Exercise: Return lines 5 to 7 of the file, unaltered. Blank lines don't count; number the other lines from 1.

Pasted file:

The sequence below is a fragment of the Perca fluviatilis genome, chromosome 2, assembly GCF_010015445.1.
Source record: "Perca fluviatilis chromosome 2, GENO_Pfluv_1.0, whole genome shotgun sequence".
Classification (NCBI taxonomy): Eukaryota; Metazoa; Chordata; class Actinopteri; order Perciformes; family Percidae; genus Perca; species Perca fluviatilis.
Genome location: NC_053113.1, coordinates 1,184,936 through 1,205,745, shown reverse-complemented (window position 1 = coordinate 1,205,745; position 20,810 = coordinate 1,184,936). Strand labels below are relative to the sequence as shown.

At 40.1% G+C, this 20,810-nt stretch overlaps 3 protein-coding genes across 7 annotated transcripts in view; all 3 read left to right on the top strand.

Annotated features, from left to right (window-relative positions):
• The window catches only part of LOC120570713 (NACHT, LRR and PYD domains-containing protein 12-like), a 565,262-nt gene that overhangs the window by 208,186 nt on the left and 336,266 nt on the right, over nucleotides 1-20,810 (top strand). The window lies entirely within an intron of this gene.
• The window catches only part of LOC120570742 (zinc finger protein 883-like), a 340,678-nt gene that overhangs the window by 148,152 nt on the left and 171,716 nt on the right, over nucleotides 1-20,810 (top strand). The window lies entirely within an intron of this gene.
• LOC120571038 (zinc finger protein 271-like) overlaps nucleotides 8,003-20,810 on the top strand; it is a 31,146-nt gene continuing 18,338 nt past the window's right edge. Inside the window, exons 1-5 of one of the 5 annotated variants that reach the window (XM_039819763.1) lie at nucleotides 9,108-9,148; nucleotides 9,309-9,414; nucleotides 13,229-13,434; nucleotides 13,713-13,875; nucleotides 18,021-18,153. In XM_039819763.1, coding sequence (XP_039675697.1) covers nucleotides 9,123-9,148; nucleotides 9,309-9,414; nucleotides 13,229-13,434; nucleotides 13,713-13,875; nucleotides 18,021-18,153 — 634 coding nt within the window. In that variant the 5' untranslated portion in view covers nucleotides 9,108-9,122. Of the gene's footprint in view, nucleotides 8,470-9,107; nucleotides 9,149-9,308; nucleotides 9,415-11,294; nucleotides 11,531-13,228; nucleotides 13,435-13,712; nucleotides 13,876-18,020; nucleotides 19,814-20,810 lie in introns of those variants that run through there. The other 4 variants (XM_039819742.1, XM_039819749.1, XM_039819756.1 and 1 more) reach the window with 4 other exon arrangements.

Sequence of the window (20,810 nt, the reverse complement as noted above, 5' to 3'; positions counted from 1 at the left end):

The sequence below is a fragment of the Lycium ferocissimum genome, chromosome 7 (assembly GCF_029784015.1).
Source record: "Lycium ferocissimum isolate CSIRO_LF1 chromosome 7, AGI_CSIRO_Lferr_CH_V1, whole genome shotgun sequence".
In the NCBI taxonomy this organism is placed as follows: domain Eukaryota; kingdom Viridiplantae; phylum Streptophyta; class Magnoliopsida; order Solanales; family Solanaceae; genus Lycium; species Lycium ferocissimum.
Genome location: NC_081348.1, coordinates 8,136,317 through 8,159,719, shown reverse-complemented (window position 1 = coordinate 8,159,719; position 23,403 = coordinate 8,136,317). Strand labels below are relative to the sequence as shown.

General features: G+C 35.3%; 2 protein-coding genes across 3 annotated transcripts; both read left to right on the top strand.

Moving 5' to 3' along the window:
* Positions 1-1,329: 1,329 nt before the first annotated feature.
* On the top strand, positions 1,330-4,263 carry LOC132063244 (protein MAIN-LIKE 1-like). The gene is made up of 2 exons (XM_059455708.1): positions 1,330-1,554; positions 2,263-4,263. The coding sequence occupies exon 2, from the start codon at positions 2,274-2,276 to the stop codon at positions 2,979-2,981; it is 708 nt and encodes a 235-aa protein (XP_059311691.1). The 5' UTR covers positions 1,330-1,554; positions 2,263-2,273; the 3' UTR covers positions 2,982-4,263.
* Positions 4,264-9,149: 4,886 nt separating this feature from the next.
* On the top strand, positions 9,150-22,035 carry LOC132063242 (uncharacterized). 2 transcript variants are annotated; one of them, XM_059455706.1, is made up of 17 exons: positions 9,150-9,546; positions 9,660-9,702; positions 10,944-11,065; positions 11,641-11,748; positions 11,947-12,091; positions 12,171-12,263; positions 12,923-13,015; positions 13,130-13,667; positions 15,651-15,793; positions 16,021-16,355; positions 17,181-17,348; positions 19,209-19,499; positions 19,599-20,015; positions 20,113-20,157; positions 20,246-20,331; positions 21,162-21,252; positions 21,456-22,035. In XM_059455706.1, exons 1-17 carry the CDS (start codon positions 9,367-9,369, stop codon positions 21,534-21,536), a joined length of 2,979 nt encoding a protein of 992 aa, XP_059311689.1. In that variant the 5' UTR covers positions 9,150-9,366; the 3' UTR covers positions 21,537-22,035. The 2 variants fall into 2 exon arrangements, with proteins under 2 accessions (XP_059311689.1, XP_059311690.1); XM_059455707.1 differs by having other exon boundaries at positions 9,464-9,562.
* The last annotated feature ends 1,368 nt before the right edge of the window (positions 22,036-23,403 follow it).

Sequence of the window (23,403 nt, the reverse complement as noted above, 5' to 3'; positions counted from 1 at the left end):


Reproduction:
At 40.1% G+C, this 20,810-nt stretch overlaps 3 protein-coding genes across 7 annotated transcripts in view; all 3 read left to right on the top strand.

Annotated features, from left to right (window-relative positions):
• The window catches only part of LOC120570713 (NACHT, LRR and PYD domains-containing protein 12-like), a 565,262-nt gene that overhangs the window by 208,186 nt on the left and 336,266 nt on the right, over nucleotides 1-20,810 (top strand). The window lies entirely within an intron of this gene.